A new study explores heart failure treatment with vagal nerve stimulation

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Albert Hagège

Albert Hagège (Georges Pompidou European Hospital in Paris, France), principal investigator of Vanguard, a new study exploring the safety and efficacy of vagal nerve stimulation in heart failure patients with the Equilia system (Sorin Group), explains the details of the study. 

Despite efficient drugs, heart failure represents a rising problem in developed countries with an exponential increase in morbidity, mortality and costs (2% of the total healthcare expenses). Its incidence reaches 10/10,000 over 65 years, with six million heart failure patients in the USA; prevalence in Europe ranges from 10 to 20% over 70‒80 years, a 10% risk per year of cardiovascular death. Implantable cardiac defibrillators with or without cardiac resynchronisation are partly efficient but target only a minority of patients.

 

The autonomic nervous system plays an important role in the pathophysiology and progression of heart failure with reduced left ventricular ejection fraction, particularly after myocardial infarction, which is the primary cause of heart failure.

Decreased vagal activity, with decreased baroreflex sensitivity and heart rate variability, has been demonstrated in that setting and is linked to an increased risk of cardiac mortality. In animals, neurostimulation has been shown to reduce heart rate, restore heart rate variability and has a direct antiarrhythmic effect; it improves post-myocardial infarction survival through prevention of ventricular arrhythmias, decreases left ventricular remodelling and improves left ventricular ejection fraction, along with multiple pleiotropic beneficial effects (anti-inflammatory and anti-apoptotic, up-regulation of nicotinic receptors and normalisation of NO expression).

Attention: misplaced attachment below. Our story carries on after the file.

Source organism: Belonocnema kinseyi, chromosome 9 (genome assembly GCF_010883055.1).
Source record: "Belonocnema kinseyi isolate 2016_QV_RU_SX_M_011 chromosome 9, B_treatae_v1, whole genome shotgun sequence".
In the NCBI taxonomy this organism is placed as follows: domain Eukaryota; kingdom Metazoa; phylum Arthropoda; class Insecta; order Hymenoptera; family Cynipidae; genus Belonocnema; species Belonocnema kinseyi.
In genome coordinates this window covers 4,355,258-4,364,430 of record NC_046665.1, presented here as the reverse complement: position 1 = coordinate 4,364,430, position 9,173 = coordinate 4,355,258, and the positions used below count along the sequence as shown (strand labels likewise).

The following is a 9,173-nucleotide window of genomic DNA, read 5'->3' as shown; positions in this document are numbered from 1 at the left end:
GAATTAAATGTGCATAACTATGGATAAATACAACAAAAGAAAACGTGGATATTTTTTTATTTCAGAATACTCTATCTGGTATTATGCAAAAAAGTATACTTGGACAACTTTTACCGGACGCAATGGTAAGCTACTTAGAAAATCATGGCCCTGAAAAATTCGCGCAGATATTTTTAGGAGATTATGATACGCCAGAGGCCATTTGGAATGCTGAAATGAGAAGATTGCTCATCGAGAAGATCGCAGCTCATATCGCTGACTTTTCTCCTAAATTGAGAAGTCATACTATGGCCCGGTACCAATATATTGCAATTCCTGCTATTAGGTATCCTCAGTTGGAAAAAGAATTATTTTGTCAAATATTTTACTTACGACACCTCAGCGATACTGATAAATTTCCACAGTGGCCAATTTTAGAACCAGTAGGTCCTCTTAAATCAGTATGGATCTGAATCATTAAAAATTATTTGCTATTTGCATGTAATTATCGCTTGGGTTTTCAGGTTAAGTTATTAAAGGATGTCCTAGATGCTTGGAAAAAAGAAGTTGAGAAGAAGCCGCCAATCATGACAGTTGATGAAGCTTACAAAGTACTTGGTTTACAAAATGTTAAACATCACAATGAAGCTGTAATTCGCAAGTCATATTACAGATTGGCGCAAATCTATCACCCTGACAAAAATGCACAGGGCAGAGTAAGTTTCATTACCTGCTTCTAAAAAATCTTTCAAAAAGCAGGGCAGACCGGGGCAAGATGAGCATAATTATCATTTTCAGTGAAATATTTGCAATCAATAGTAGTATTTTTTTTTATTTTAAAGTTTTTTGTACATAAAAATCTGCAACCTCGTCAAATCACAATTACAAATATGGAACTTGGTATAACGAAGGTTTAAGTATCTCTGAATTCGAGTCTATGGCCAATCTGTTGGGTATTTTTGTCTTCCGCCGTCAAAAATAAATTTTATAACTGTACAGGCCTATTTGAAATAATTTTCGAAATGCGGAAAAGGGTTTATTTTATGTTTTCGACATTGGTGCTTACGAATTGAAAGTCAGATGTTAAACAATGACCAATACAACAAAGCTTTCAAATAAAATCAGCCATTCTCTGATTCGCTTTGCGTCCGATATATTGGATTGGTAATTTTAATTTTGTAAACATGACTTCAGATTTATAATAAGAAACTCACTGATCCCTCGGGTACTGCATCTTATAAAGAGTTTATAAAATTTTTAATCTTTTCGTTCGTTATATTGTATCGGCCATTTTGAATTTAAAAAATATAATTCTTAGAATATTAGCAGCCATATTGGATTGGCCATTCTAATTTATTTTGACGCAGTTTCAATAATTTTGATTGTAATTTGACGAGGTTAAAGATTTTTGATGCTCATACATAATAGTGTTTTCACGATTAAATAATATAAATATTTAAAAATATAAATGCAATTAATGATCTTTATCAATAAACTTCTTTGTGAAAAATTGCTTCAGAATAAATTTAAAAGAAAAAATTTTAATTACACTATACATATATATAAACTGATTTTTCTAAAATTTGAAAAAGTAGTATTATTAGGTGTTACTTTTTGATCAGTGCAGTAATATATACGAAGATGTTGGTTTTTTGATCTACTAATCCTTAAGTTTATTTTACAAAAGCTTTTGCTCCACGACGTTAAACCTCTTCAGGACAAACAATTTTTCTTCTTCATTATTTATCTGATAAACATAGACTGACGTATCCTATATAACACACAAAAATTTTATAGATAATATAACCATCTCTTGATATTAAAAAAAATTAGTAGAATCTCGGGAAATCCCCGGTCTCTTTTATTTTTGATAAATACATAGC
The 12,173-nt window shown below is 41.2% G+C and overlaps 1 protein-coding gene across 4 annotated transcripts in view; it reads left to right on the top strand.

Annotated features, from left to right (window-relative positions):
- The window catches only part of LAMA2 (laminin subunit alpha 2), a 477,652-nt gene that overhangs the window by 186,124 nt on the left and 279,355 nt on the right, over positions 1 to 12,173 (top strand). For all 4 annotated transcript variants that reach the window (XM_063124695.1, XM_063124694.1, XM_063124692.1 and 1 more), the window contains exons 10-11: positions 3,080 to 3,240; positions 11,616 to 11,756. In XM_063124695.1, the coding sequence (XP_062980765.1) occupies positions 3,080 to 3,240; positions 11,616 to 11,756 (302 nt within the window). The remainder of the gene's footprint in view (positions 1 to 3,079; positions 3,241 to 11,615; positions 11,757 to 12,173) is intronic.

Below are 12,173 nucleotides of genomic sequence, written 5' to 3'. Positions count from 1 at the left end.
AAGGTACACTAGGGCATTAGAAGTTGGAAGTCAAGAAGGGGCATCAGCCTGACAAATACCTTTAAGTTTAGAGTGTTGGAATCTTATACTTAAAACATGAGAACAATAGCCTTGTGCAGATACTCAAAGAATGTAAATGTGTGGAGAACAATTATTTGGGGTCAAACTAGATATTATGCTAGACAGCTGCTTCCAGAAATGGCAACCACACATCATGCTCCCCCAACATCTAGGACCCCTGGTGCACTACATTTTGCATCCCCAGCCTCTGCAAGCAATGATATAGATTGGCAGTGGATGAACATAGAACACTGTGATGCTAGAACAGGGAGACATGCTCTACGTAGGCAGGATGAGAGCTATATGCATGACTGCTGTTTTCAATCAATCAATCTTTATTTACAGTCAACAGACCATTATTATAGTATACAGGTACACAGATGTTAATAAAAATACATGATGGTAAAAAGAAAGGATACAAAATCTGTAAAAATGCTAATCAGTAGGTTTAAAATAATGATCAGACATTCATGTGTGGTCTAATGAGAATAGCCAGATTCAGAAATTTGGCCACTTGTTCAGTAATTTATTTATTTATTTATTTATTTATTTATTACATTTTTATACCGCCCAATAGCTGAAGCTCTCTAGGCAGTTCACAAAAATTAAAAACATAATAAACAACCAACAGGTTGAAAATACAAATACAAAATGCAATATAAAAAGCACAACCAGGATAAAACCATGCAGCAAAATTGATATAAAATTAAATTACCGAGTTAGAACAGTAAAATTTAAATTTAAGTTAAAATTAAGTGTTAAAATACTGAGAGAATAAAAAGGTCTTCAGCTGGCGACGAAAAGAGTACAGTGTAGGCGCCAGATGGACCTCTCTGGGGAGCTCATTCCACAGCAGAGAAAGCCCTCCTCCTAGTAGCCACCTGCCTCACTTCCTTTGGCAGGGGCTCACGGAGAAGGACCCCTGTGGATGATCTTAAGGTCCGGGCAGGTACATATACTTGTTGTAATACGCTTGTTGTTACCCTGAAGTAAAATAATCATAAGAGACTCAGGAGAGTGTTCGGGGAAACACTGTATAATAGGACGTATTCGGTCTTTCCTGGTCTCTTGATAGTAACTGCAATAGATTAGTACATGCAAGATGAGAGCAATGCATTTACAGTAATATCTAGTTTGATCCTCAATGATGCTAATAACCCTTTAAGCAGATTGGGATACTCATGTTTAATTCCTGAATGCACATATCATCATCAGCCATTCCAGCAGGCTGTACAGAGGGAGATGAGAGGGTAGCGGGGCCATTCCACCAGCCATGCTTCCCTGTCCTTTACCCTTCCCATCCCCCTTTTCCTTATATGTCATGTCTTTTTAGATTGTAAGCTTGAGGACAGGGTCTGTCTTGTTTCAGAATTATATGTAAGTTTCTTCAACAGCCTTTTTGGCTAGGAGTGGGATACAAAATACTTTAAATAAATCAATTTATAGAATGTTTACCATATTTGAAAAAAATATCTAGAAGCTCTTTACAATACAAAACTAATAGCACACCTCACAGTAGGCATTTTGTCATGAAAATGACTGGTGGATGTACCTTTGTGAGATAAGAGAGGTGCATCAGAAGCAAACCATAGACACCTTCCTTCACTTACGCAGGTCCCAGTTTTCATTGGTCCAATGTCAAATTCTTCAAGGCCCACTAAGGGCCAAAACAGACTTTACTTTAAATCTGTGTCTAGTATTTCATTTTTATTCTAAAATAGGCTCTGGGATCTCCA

Those properties have paved the way to neurostimulation in heart failure patients with reduced ejection fraction, by targeting the spinal cord, the baroreceptors in the carotid artery or in the thoracic aorta, or directly the vagal nerve. Regarding vagal nerve stimulation, since the first chronic experience in man in 2008 (P Schwartz, Eur J Heart Fail 2008;10:884-91), small preliminary clinical studies have shown promising results with improved New York Heart Association (NYHA) functional class, quality of life indices, six-minute walk test duration and left ventricular ejection fraction, while adverse events were essentially related to device insertion with benign events related to the stimulation (cough, dysphonia, nausea, local pain), which all resolved spontaneously with time or after a decrease in stimulation intensity. More recently, small randomised clinical studies using different approaches and stimulation modalities did not reach all their primary efficacy endpoints, but provided valuable insights into the therap
y.

With the Vanguard (Vagal nerve stimulation: safeguarding heart failure patients) study, Sorin Group opens a full clinical neurostimulation programme in heart failure, which has been first tested in vitro and in large animal models. Vanguard, the first international clinical study using the Equilia system, is currently taking place in France, Belgium, Serbia and Norway; it aims to include 20 patients in sinus rhythm with symptomatic heart failure under optimal drug regimen and left ventricular ejection fraction ≤35‒40%. The primary objective is safety (freedom from procedure or system related serious adverse events at six months), while secondary objectives include safety (at six months and yearly until 60 months; all-cause death, cardiovascular death and hospitalisations) and efficacy outcomes until 15 months (left ventricular function, heart failure biomarkers, six-minute walk test, quality of life, baroreflex sensitivity and heart rate variability). The Equilia system is a small implantable pulse generator device implanted under the skin in the patient’s chest; it delivers electrical pulses via the EquiCurl lead, a bipolar cuff electrode placed around the vagus nerve in the carotid area under general anesthesia. A unique stimulation protocol, different from the one that was recently published, is then applied and vagal nerve stimulation modality and intensity are progressively adapted to each patient over time.

 

Vagal nerve stimulation through the Equilia system is expected to prolong heart failure patients’ survival, improve their quality of life and reduce the number of hospital readmissions.

 

Albert Hagège is the principal investigator in the Vanguard study, immediate past-president of the French Society of Cardiology and Head of the Cardiology Department at the Georges Pompidou European Hospital in Paris, France

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